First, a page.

Medicines: Use Them Safely

When Jerry, age 71, came home from the drug store with his latest medication, he placed all his pill bottles on the kitchen counter and counted them. "I take seven different medications," he said to his wife. "We need a system. We need to know what medicines we have, what they're for, and when we should take them."

Modern medicine has made our lives better in many ways. It has helped older adults live longer, healthier lives. But people over 65 have to be careful when taking medications, especially when they're taking many different drugs.

What Are Medicines? What Are Drugs?

Some people refer to the pills they take as "medicine" and other people call them "drugs." Both words can refer to:

Drugs you get without a doctor's prescription are called over-the-counter medicines. Because mixing certain medicines can cause problems, be sure to let your doctor know about all the prescription and over-the-counter drugs you are taking. Keep an updated list of medicines you are taking with you at all times.

Generic or Brand Name?

When getting a prescription filled, you may have a choice between either a generic or brand-name drug. Generic and brand-name medicines are alike because they act the same way in the body and they contain the same active ingredients. The generic version works like the brand-name in dosage, safety, strength, performance, and use.

Generic drugs often cost less. If you want a generic drug, ask the pharmacist if that's a choice. Not all drugs are available in the generic form.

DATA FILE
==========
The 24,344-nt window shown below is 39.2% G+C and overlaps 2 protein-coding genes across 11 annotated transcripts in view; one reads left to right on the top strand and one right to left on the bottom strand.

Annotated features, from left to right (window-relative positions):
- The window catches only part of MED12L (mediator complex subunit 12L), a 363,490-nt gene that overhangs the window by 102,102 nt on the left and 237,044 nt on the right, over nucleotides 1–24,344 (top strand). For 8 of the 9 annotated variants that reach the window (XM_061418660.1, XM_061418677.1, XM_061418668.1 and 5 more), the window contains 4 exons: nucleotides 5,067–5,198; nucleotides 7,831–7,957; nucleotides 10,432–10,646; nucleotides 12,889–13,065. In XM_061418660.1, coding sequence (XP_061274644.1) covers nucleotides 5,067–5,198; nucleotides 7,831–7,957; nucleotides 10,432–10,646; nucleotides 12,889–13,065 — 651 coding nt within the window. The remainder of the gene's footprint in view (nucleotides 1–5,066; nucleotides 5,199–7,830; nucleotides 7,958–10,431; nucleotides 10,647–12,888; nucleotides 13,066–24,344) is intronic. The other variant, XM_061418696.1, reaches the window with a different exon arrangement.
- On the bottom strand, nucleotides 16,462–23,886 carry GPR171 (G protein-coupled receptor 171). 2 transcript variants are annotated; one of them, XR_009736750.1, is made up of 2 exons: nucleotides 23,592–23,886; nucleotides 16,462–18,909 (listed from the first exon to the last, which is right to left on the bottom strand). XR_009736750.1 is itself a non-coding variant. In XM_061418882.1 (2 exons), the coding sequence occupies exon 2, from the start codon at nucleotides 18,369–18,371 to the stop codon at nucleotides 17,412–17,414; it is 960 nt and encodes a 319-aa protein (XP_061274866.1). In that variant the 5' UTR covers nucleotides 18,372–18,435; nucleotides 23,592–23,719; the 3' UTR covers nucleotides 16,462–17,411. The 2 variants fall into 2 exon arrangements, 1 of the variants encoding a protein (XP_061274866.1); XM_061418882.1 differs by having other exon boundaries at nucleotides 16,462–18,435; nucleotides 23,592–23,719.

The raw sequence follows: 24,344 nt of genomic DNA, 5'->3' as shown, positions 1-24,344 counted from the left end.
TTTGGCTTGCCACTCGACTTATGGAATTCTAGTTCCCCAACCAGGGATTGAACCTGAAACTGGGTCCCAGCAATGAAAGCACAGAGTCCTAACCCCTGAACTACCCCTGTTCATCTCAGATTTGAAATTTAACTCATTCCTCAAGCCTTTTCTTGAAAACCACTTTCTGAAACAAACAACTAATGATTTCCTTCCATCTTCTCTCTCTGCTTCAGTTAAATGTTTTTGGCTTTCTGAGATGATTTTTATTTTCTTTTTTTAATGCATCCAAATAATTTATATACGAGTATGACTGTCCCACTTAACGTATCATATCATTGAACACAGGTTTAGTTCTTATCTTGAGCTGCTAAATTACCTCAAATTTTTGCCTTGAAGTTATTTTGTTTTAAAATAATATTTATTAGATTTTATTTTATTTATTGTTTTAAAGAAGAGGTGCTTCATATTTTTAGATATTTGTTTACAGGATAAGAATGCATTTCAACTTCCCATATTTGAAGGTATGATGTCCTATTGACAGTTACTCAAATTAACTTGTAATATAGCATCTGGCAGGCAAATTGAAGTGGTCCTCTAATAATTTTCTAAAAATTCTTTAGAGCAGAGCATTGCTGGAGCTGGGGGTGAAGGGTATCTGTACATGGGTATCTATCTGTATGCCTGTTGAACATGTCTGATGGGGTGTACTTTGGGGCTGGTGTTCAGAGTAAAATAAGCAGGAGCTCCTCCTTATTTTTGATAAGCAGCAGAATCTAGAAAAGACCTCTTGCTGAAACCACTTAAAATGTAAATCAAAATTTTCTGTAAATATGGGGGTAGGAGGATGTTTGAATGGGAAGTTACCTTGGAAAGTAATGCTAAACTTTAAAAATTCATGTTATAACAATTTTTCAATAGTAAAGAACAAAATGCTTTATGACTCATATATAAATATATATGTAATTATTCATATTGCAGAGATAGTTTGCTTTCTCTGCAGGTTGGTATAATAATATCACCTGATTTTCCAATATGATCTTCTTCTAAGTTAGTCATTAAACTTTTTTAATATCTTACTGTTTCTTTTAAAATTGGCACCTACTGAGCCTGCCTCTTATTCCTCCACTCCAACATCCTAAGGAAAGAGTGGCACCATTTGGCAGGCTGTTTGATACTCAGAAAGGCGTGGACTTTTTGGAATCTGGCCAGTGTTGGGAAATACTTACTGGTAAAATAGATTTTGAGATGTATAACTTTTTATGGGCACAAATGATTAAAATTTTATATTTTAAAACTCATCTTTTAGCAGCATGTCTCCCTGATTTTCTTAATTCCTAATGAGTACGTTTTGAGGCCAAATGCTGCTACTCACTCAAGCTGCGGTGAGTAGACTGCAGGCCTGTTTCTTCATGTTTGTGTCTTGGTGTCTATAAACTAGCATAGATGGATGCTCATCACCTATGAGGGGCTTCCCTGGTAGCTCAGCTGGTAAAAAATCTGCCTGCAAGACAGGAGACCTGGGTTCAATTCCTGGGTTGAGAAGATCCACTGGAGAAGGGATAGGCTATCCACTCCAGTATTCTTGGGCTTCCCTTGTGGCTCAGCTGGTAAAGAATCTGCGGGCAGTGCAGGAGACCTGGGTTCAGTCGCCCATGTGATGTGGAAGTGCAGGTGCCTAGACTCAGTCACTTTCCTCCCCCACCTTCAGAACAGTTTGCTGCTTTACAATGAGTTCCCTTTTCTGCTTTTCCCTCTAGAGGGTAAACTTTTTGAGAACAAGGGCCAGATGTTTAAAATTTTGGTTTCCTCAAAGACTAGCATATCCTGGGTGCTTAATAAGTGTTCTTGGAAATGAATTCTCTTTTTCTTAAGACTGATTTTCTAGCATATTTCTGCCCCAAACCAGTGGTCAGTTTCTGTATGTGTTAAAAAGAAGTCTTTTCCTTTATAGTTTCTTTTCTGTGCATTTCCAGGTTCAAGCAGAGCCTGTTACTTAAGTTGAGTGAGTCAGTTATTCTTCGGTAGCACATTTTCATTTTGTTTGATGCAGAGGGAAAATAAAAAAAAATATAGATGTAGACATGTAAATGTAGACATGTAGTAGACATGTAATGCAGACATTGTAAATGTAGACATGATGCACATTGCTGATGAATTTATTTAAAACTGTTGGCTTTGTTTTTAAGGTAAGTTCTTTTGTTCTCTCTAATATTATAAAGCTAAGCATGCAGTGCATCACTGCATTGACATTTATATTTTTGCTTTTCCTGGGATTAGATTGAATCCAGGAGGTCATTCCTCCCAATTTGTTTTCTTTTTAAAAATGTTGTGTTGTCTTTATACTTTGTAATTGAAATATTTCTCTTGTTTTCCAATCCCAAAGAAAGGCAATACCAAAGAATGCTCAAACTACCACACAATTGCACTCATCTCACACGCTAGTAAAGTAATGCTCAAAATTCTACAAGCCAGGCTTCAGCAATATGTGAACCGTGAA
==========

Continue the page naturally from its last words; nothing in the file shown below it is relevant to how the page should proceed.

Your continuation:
At Your Doctor's Office

You've gone to your doctor because you don't feel well. The doctor decides a medicine will help and writes a prescription. What should you do next?

  • Tell your doctor or nurse about all the medicines you take whenever a new drug is prescribed.
  • Remind your doctor or nurse about your allergies and any problems you have had with medicines, such as rashes, indigestion, dizziness, or mood changes.
    • Find out the right way to take the medicine before you start using it. Ask questions. It might help to write down the answers. You might want to know:
    • What is the name of the medicine, and why am I taking it?
    • How many times a day should I take it and at what time? If the bottle says take "4 times a day," does that mean 4 times in 24 hours or 4 times during the daytime?
    • Should I take the medicine before, after, or between meals? Is there anything I should avoid eating when taking this medicine?
    • What does "as needed" mean?
    • When should I stop taking the medicine?
    • If I forget to take my medicine, what should I do?
    • What side effects can I expect? What should I do if I have a problem?